19 April 2007

Wattieza is world’s oldest tree

Cosmos Online
The first complete fossil of the world's oldest tree - a primitive 380-million-year-old plant resembling a modern palm or tree fern - has been uncovered by palaeontologists.
Wattieza is world's oldest tree

A reconstruction of how the crown portion of Wattieza would have looked in life. Credit: Frank Mannolini/New York State Museum

SYDNEY: The first complete fossil of the world’s oldest tree – a primitive 380-million-year-old plant resembling a modern palm or tree fern – has been uncovered by U.S. palaeontologists.

The eight-metre fossil of the species Wattieza has enabled scientists to reconstruct the ancient tree in its entirety for the first time, and solves a century-old palaeobotanical mystery. The species also lends new insights into the evolution of terrestrial trees and forest ecosystems.

“In forming the first forests, [these trees] must have really changed the Earth system as a whole, creating new types of micro-environments for smaller plants and insects, storing large amounts of carbon and binding the soil together,” said palaeobotanist Christopher Berry of Cardiff University in Wales.

Berry is part of the team that describes the find today in the British journal Nature.

In June 2004, palaeontologists Linda VanAller Hernick and Frank Mannolini of the New York State Museum in Albany, found the fossilised crown of a massive tree in a small sandstone quarry in Gilboa, New York. The site had already been a fruitful spot for retrieving fossils of plants and arthropods.

Racing against the clock – for the quarry was about to be dug out to provide stone for road repair – the pair used an industrial saw, a pickup truck and a manual engine hoist to extract the hefty specimen.

After gaining a stay of execution, and authorisation to continue collecting at the site, they resumed digging the following year. This time they dug out a trunk of the same species, extracting it fragment by fragment and reassembling it like an eight-metre-long fossilised jigsaw puzzle.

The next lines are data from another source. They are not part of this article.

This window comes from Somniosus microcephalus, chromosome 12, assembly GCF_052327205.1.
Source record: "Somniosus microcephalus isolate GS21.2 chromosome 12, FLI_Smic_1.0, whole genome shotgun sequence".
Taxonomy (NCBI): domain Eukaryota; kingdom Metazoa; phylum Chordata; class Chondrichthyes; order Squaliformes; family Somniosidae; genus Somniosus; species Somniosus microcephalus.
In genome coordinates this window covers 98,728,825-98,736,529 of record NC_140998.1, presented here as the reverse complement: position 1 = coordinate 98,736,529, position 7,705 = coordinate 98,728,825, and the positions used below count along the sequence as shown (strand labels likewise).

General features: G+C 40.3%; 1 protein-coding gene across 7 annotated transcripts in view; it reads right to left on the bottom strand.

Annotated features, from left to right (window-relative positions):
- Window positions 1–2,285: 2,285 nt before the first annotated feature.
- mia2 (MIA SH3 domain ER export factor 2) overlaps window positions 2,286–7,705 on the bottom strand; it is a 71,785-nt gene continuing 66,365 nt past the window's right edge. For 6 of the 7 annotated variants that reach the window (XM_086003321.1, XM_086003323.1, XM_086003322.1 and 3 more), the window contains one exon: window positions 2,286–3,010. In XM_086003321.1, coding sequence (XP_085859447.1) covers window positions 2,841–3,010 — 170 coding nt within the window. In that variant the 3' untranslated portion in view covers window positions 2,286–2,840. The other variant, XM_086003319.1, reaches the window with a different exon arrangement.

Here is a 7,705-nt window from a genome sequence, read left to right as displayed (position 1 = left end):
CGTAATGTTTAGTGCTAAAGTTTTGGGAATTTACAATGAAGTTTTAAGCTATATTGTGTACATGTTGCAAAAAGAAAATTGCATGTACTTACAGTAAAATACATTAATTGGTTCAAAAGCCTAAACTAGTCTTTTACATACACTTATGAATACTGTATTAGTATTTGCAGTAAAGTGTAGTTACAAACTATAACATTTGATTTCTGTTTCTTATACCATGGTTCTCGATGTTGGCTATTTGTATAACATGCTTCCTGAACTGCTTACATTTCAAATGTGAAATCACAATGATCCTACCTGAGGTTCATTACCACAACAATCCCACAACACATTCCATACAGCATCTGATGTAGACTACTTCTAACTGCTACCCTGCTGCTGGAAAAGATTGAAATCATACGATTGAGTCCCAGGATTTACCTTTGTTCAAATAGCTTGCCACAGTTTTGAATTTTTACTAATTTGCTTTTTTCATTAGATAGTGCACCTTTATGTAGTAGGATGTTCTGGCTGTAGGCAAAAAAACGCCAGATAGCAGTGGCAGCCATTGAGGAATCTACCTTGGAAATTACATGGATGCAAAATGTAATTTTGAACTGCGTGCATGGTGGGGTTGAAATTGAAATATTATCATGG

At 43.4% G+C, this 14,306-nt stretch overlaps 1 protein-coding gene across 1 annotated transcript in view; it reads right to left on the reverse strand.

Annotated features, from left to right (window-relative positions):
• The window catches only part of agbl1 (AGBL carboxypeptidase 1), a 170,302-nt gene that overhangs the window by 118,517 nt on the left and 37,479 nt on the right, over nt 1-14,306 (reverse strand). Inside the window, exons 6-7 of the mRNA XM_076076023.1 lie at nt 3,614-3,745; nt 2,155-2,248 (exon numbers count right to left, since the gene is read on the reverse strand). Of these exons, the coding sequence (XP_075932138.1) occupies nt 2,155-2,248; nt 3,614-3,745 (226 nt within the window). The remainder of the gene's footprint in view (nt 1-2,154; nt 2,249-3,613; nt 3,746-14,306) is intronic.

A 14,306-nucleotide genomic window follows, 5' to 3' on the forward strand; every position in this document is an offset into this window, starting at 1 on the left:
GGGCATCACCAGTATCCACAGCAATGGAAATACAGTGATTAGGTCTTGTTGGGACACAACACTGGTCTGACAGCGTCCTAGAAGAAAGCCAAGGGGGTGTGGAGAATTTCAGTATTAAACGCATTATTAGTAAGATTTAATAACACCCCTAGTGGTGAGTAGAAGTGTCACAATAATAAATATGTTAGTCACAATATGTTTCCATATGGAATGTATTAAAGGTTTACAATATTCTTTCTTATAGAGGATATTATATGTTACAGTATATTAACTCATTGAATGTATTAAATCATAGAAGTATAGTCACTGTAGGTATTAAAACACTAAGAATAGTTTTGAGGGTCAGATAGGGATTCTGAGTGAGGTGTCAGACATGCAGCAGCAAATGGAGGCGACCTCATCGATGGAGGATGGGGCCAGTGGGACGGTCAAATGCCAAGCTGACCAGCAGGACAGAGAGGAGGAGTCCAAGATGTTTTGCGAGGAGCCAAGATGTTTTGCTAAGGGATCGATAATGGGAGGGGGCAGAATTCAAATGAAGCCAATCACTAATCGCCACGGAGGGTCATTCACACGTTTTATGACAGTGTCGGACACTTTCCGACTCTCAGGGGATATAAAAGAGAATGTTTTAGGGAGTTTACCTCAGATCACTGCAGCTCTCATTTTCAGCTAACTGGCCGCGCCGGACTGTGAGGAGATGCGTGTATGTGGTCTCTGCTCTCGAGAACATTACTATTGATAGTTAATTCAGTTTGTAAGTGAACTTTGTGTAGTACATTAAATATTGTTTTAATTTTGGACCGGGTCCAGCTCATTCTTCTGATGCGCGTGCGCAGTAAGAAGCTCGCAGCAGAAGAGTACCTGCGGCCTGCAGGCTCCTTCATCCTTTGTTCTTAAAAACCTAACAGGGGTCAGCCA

Eschewing the traditional buttoned-down prose of scientific journals, the team describe the specimens in their paper as quite simply “spectacular.”

The find also solves a 137-year-old mystery. A “forest” of fossil stumps were discovered at a site just 16 km away in 1870, and had perplexed generations of botanists ever since. Without the upper sections of the trees, experts were unable to accurately identify the species.

“Now the riddle is solved,” with the discovery of a matching upper portion, said VanAller Hernick. “We know what was out there.”

Her team have traced the age of Wattieza species to the Devonian period (415 to 360 million years ago), an era in which the world’s primitive land plants first developed characteristics associated with modern-day trees – such as taller trunks, more diverse reproductive methods and the first signs of leaf development.

This was also the period when the first seed-bearing plants spread across dry land to form forests. Wattezia itself did not bear seeds and reproduced with spores, like today’s ferns.

Until the new discovery, the oldest known entire tree was Archaepoteris, a close relative of seed plants, which flourished in the late Devonian period. The Gilboa tree differs from this later species in having a smaller trunk, a more limited root system and in lacking horizontal branches and fully-developed leaves.

The discovery of a well-preserved Wattieza fossil provides scientists with vital insights into the structure and habits of early plants, commented botanists Brigitte Meyer-Berthaud and Anne-Laure Decombeix of the University of Montpellier in France. The pair, who were not involved in the discovery, are authors of an accompanying commentary in today’s Nature.

“Reconstructing entire fossil plants is an important step in assessing the patterns of plant diversification over time and the roles that plants played in past environments,” they wrote.

This is a particular challenge, they said, because plants naturally shed parts of their body throughout their lifetime. Complete reconstructions of trees are especially difficult, due to their intricate architecture and long lifespan.

with Agençe France-Presse

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